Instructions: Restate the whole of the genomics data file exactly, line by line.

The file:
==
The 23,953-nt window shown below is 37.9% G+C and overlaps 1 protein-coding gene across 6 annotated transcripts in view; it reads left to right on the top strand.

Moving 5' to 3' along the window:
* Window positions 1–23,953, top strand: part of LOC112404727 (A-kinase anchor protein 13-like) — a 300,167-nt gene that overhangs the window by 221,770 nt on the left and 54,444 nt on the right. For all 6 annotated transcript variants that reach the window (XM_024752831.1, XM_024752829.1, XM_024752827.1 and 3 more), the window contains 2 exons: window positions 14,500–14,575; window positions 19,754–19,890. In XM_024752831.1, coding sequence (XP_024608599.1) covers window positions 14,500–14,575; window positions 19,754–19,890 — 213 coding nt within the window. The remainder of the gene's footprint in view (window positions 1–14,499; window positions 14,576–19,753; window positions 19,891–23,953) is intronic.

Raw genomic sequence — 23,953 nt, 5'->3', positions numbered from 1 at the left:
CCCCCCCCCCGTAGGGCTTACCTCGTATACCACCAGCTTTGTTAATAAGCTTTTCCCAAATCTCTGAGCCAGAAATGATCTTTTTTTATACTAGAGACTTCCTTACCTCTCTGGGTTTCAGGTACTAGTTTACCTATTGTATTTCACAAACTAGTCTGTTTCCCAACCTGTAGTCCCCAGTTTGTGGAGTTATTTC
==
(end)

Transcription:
The 23,953-nt window shown below is 37.9% G+C and overlaps 1 protein-coding gene across 6 annotated transcripts in view; it reads left to right on the top strand.

Moving 5' to 3' along the window:
* Window positions 1–23,953, top strand: part of LOC112404727 (A-kinase anchor protein 13-like) — a 300,167-nt gene that overhangs the window by 221,770 nt on the left and 54,444 nt on the right. For all 6 annotated transcript variants that reach the window (XM_024752831.1, XM_024752829.1, XM_024752827.1 and 3 more), the window contains 2 exons: window positions 14,500–14,575; window positions 19,754–19,890. In XM_024752831.1, coding sequence (XP_024608599.1) covers window positions 14,500–14,575; window positions 19,754–19,890 — 213 coding nt within the window. The remainder of the gene's footprint in view (window positions 1–14,499; window positions 14,576–19,753; window positions 19,891–23,953) is intronic.

Raw genomic sequence — 23,953 nt, 5'->3', positions numbered from 1 at the left:
CCCCCCCCCCGTAGGGCTTACCTCGTATACCACCAGCTTTGTTAATAAGCTTTTCCCAAATCTCTGAGCCAGAAATGATCTTTTTTTATACTAGAGACTTCCTTACCTCTCTGGGTTTCAGGTACTAGTTTACCTATTGTATTTCACAAACTAGTCTGTTTCCCAACCTGTAGTCCCCAGTTTGTGGAGTTATTTC